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Have your say a chance for the public to tell policymakers where we go from here

Live discussions on Science Week platform will hear what Irish citizens think the ‘new normal’ should look like.

THE COVID-19 PANDEMIC has turned many things on their head. We have been asked to work from home, many businesses are closed, students are struggling with online learning while sports and culture are also effectively paused.

At the same time, we have seen some positive advances. Cycle lanes and greenways are appearing, our doctors can email prescriptions and conduct online consultations and people are rediscovering their local areas.

There are many important decisions which lie ahead in determining how we move forward as a country.  The next few months will be crucial for the direction of Irish society. We hear a lot about the “new normal” but what will it look like?

So far we have heard from many experts and interest groups in the approach to the pandemic, but apart from the occasional survey, we know little about what the Irish people want. There’s also been frustration from ordinary people when it seems like their daily experiences and concerns aren’t being considered. There are choices and trade-offs to be made, and it is important that we all have the chance to be heard when it comes to making those choices.

In Ireland, we have a new tradition of citizens’ assemblies which allow a small, randomly selected group to come together, discuss major issues and make recommendations. But we still do not have a real culture of citizen participation.

Yet many things depend on us as citizens and the policies implemented will have real impact on all our lives. It is up to us to provide our best ideas and to let policymakers know where we want to go.

Citizen participation is a process which allows people an opportunity to input their thoughts and to influence public decisions. It can be a real part of the democratic decision-making process.

One thing we have learned from the pandemic is that public trust and cooperation is an essential part of any public health response, yet rampant misinformation and a sense of disconnection between the public and decision-makers can lead to reluctance to follow guidance and the emergence of anti-science narratives. Giving citizens a voice in the process is an important part of creating a sense that we are all in this together.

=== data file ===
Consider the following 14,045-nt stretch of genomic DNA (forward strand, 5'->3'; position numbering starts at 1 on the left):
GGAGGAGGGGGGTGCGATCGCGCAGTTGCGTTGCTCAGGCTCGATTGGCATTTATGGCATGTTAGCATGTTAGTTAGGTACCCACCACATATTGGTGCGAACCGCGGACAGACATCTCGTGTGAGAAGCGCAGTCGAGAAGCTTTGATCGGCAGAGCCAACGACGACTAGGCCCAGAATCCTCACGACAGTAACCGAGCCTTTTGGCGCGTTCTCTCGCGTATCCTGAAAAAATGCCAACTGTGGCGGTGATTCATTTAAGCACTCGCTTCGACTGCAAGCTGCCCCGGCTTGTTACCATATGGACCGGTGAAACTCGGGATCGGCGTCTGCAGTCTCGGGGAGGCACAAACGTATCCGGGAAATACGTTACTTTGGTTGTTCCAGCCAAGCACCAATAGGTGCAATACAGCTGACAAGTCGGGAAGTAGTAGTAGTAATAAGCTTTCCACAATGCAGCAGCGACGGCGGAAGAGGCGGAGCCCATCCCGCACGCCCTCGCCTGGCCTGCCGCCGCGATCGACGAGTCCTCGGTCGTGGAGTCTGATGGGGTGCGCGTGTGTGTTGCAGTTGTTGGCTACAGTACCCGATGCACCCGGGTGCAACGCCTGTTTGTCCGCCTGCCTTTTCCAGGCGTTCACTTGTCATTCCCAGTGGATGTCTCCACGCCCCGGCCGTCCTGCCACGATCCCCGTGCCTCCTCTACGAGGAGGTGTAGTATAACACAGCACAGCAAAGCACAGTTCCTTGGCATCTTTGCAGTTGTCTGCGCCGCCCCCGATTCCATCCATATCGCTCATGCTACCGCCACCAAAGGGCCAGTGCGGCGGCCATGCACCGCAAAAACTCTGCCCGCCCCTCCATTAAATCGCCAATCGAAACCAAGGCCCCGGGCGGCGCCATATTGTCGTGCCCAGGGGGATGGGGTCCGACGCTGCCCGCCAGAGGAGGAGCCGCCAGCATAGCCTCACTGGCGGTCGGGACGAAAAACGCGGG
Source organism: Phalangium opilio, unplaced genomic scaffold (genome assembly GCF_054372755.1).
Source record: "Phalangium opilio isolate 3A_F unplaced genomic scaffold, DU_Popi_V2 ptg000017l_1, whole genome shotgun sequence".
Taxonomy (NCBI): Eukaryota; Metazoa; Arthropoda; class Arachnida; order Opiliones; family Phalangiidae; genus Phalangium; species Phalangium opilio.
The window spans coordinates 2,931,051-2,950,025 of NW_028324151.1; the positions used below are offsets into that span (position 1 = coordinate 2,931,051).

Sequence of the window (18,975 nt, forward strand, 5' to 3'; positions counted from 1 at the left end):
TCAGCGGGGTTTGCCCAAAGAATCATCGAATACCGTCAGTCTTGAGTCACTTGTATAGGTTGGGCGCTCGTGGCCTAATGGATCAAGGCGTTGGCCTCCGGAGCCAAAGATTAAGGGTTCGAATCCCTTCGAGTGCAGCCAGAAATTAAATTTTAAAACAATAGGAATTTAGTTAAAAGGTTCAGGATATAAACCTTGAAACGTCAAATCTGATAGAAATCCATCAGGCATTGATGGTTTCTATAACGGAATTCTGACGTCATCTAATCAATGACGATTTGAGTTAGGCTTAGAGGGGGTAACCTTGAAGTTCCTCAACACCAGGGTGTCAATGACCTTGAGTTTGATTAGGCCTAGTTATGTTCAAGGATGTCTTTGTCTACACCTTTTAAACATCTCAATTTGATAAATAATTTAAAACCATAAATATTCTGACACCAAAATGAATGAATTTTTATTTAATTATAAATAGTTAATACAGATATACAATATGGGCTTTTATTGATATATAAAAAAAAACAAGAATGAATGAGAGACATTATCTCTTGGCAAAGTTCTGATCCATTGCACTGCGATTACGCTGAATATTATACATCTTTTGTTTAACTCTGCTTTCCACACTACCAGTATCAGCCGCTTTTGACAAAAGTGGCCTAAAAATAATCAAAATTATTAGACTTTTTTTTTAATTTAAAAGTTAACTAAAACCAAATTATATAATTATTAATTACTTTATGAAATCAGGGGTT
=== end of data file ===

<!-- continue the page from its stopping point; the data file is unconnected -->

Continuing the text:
Up until now the main forum for participation has been through elections, and through civil society, but now as part of Science Foundation Ireland’s Science Week there is a platformfor people to make their voices heard. ChoosingOurFuture has brought together a range of experts on a number of topics. They will be leading discussions on issues which matter to us, the general public. We want to hear what people think of this expert input. We want the public to debate and discuss and to provide their own solutions and ideas.

We want to know your thoughts on vaccines, on housing, on education, the economy, the future of live music and the arts and sports. There are threads on all of these and more. You can, for example, join Professor Luke O’Neill to discuss vaccines or join the conversation on liveable cities with Dublin City Architect Ali Grehan.

We want to know how students think we can try to beat the boredom, stress and loneliness that many feel from online learning. On music, we want to hear about how we can support artists and musicians who cannot perform at the moment. Other conversations are on the economy where we are talking about balanced regional development, and about “doughnut economics” where we can decide how best to measure wellbeing. 

Importantly the conversations will be facilitated. The rules are that participants should be respectful of one another, people should listen to one another and no personal attacks will be tolerated.

A key belief driving this deliberative experiment is that if we can offer expert voices, and just as importantly, offer ordinary citizens the chance to engage with those expert voices, we can help to find innovative and appropriate solutions to policy problems while also increasing public trust and participation.

In other words, this forum is a space for the public to have a voice and an opportunity for policymakers to listen to citizens directly. We would invite everyone to register on to join the conversation. Active debate is happening there now and will run until Friday, 13 November, 4pm.

Dr Jane Suiter is director of FuJo, the Institute for Future Media and Journalism at DCU, and her current research focuses on citizen assemblies, participation and disinformation.

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